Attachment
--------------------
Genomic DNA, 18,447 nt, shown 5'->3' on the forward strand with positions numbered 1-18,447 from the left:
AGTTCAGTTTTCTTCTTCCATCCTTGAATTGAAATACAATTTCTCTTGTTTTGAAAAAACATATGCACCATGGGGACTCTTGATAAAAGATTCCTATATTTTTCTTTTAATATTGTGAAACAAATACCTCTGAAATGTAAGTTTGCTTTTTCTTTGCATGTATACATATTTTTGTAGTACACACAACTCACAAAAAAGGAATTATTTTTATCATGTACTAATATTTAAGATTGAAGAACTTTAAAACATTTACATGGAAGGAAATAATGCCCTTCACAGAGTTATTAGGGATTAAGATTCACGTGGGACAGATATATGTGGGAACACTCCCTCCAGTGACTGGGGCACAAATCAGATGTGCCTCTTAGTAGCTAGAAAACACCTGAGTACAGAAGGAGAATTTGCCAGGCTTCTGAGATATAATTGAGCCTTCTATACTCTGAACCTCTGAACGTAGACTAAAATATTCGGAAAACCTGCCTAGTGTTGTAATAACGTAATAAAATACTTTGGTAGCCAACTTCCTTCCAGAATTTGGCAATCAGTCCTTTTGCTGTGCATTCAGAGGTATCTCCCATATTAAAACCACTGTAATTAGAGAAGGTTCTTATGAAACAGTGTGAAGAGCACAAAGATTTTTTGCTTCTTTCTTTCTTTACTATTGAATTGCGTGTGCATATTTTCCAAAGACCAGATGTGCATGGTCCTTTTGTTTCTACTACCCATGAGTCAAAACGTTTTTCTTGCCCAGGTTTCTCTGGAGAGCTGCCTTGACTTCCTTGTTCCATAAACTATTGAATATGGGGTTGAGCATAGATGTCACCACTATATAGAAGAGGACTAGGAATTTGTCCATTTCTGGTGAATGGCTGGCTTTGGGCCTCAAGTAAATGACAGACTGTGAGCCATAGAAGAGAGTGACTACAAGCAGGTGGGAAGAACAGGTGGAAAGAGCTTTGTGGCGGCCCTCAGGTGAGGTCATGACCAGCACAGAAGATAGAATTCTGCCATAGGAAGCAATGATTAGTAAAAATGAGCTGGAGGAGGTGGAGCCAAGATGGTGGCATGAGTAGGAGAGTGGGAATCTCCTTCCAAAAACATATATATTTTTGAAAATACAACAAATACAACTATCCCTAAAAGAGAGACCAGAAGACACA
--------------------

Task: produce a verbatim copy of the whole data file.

Genomic DNA, 18,447 nt, shown 5'->3' on the forward strand with positions numbered 1-18,447 from the left:
AGTTCAGTTTTCTTCTTCCATCCTTGAATTGAAATACAATTTCTCTTGTTTTGAAAAAACATATGCACCATGGGGACTCTTGATAAAAGATTCCTATATTTTTCTTTTAATATTGTGAAACAAATACCTCTGAAATGTAAGTTTGCTTTTTCTTTGCATGTATACATATTTTTGTAGTACACACAACTCACAAAAAAGGAATTATTTTTATCATGTACTAATATTTAAGATTGAAGAACTTTAAAACATTTACATGGAAGGAAATAATGCCCTTCACAGAGTTATTAGGGATTAAGATTCACGTGGGACAGATATATGTGGGAACACTCCCTCCAGTGACTGGGGCACAAATCAGATGTGCCTCTTAGTAGCTAGAAAACACCTGAGTACAGAAGGAGAATTTGCCAGGCTTCTGAGATATAATTGAGCCTTCTATACTCTGAACCTCTGAACGTAGACTAAAATATTCGGAAAACCTGCCTAGTGTTGTAATAACGTAATAAAATACTTTGGTAGCCAACTTCCTTCCAGAATTTGGCAATCAGTCCTTTTGCTGTGCATTCAGAGGTATCTCCCATATTAAAACCACTGTAATTAGAGAAGGTTCTTATGAAACAGTGTGAAGAGCACAAAGATTTTTTGCTTCTTTCTTTCTTTACTATTGAATTGCGTGTGCATATTTTCCAAAGACCAGATGTGCATGGTCCTTTTGTTTCTACTACCCATGAGTCAAAACGTTTTTCTTGCCCAGGTTTCTCTGGAGAGCTGCCTTGACTTCCTTGTTCCATAAACTATTGAATATGGGGTTGAGCATAGATGTCACCACTATATAGAAGAGGACTAGGAATTTGTCCATTTCTGGTGAATGGCTGGCTTTGGGCCTCAAGTAAATGACAGACTGTGAGCCATAGAAGAGAGTGACTACAAGCAGGTGGGAAGAACAGGTGGAAAGAGCTTTGTGGCGGCCCTCAGGTGAGGTCATGACCAGCACAGAAGATAGAATTCTGCCATAGGAAGCAATGATTAGTAAAAATGAGCTGGAGGAGGTGGAGCCAAGATGGTGGCATGAGTAGGAGAGTGGGAATCTCCTTCCAAAAACATATATATTTTTGAAAATACAACAAATACAACTATCCCTAAAAGAGAGACCAGAAGACACA